Diplomatic funding

The government does not lack resources.

By
July 23, 2019 08:56
3 minute read.
PRIME MINISTER Benjamin Netanyahu walks with his entourage in the Knesset on Wednesday night.

PRIME MINISTER Benjamin Netanyahu walks with his entourage in the Knesset on Wednesday night. . (photo credit: MARC ISRAEL SELLEM)

In late June, the union of Foreign Ministry workers threatened to halt preparations for President Reuven Rivlin to visit South Korea. It was one of many increasing series of conflicts between the Foreign Ministry and the government over treatment of the ministry. This involves arguments over budgets and long-term austerity measures that have affected the ministry and resulted in strikes.

It isn’t the first time strikes have taken place. In 2014, Foreign Ministry employees held a strike at more than 100 embassies and missions around the world. In April 2017, around 1,200 employees also went on strike due to low salaries. In August 2018, another strike paralyzed Israeli embassies and consulates.

Conditions for foreign service employees have been dismal over the years and have steadily eroded during Prime Minister Benjamin Netanyahu’s 10 years in office. For instance, in 2014 the employees complained about low salaries, estimated at between NIS 6,000-9,000 a month and said that a third of the staff had left their work over 15 years due to wage complaints.
Herb Keinon reported last week that the Foreign Ministry does not have money to pay annual dues to a number of international organizations – and for the first time ever, has not paid its mandatory annual fees to the 47-member Council of Europe in Strasbourg or to the 43-member Union for the Mediterranean headquartered in Barcelona.

In a country like Israel, which faces diplomatic challenges that often seem unparalleled in the world, the Foreign Ministry should be the elite spearhead in terms of investment by the government. Instead it has been starved of resources and repeatedly neglected. This is perplexing given Netanyahu’s record of seeking out foreign relations in the Persian Gulf and in Africa, among other places. In fact, the last decade has been one of great achievement for Israel in this regard.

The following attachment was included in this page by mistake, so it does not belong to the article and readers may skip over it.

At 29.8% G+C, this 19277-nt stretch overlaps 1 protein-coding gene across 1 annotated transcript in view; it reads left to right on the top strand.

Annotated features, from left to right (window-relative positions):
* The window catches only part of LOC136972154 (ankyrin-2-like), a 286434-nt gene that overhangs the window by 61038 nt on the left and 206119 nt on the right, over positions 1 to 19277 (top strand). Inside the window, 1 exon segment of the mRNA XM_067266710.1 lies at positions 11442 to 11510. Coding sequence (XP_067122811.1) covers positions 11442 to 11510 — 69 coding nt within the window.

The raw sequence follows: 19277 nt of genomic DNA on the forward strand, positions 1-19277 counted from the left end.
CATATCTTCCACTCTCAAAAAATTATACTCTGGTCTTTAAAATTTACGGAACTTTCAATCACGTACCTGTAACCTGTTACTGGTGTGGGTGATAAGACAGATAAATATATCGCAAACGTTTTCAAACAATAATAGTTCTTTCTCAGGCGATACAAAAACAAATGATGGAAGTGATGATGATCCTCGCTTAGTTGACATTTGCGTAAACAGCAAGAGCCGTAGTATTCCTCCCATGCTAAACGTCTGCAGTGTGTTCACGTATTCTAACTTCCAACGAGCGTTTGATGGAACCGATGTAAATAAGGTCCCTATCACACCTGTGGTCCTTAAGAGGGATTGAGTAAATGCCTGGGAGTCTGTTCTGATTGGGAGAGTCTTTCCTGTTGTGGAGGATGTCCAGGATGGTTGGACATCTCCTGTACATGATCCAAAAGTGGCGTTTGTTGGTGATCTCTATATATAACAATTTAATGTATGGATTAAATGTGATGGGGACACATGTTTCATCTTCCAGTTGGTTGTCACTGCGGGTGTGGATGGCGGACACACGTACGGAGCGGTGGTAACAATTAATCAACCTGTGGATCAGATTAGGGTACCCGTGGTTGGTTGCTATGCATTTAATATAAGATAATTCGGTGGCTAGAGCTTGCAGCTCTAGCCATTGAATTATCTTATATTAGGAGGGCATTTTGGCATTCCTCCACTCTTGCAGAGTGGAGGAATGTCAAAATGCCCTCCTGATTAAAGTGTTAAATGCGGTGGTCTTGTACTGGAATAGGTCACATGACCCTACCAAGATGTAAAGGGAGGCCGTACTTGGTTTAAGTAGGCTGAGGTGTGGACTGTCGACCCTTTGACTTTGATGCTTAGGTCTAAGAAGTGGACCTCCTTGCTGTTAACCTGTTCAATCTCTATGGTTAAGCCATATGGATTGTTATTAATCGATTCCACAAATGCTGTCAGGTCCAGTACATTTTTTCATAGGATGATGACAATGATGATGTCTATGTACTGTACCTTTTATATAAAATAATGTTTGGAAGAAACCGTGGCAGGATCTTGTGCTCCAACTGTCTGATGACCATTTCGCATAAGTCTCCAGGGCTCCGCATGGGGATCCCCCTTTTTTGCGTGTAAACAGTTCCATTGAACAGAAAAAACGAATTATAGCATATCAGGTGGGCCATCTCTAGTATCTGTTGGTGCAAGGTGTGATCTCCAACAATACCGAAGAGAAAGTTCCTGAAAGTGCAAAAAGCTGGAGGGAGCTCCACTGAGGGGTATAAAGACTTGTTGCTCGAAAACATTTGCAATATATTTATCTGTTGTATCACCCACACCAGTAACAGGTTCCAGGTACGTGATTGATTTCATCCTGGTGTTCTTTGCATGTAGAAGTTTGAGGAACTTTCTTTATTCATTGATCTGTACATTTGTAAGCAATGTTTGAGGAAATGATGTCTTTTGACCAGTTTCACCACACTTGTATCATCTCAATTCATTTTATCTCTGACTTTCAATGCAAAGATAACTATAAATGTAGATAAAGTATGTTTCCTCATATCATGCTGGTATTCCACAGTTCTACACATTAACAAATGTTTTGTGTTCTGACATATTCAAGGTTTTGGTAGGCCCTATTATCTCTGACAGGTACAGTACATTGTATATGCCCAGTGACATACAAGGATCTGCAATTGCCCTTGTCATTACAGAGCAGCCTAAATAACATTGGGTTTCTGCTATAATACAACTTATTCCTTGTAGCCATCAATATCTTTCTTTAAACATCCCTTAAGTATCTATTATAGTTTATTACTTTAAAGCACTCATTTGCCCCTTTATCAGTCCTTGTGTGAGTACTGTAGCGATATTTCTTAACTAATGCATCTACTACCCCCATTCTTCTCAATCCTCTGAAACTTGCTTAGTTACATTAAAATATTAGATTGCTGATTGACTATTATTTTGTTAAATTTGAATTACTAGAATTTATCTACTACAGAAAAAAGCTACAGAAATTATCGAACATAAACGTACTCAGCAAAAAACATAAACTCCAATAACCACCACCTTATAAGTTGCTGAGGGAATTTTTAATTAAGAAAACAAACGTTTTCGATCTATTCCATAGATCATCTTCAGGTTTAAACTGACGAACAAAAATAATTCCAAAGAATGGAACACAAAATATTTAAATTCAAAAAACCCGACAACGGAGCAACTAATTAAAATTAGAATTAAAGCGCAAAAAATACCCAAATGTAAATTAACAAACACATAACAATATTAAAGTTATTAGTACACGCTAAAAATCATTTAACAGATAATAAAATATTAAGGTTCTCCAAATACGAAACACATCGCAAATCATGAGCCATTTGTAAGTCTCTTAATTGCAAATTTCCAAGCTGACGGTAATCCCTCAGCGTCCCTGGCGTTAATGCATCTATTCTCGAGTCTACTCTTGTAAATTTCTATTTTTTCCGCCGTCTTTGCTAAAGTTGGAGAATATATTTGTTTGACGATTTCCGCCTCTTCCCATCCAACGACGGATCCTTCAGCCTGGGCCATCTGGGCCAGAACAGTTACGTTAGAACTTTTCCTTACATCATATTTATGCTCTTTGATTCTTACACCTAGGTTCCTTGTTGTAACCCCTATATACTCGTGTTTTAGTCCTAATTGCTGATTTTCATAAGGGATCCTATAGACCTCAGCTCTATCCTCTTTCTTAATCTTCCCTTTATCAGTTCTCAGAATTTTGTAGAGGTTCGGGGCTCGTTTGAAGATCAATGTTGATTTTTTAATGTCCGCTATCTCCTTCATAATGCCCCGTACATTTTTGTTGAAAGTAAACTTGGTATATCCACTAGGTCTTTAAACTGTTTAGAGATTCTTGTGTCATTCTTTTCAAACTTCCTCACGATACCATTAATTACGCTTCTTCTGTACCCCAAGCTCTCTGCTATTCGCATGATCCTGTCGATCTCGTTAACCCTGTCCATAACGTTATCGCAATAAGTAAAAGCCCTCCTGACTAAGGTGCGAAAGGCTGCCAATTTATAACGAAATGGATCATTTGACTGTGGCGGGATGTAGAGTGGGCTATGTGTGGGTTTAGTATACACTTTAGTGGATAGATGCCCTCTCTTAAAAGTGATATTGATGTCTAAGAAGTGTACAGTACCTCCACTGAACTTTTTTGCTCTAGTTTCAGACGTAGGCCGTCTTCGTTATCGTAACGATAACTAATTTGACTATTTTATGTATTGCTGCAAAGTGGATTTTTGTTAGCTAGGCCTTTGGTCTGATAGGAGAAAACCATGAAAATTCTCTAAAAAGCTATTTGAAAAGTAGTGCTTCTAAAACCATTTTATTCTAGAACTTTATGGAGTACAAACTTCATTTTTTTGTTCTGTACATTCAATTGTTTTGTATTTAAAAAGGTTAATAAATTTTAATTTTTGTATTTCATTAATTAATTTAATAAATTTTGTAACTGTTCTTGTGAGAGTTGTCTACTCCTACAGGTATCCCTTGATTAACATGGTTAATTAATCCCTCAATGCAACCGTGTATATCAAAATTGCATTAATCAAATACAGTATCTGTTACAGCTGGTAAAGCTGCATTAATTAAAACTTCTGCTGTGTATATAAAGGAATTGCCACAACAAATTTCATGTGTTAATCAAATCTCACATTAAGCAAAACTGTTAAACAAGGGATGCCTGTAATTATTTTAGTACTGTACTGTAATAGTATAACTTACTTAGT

Nevertheless the Foreign Ministry is treated as if it is some kind of drag on the economy, rather than an integral and important part of the government. It’s not as if Israel needs to subject the ministry to austerity.

The government does not lack resources. And the slow starvation of the ministry has not come in the framework of a massive overhaul designed to reform it. Instead it has come in the form of appearing to ignore the systematic and widespread complaints over the years at the ministry.

In January 2018, Israel even decided to close seven diplomatic posts abroad. This is perplexing, since the prime minister seems to want to advance Israeli relations, while the ministry, in its budget fight, can’t get resources to keep itself afloat.

For instance, a 2018 report indicated that the Finance Ministry wanted the Foreign Ministry to close 22 of its 103 missions abroad for budget reasons. Israel is acting like it is one of the poorest countries in the world, rather than an economic powerhouse and a hi-tech center.

Why is that? Why is it that when it comes to almost everything else, Israel appears at the cutting edge of technology and know-how, but when it comes to its foreign service, Israel is failing?

Part of the reason may be that elements of the ministry’s role have been sponged up by the Prime Minister’s Office as part of Netanyahu’s overall drive to consolidate power and ministries in his last government. It may also be due to the fact that Israel’s defense establishment acts as its own kind of foreign office helping drive the country’s relations in the all-important defense realm.

The Foreign Ministry’s role is not relegated to only dealing with passports and minor issues. It also arranges officials visits and is involved in economic deals. Business delegations from India, China and Turkey were recently unable to get visas due to strikes at the ministry.

Solving the crisis at the Foreign Ministry must be a goal of the next government. This doesn’t mean appeasing every demand by the workers. But a widespread reform and expansion of the diplomatic corps should be a priority to enable Israel to advance its interests and project its power around the world.



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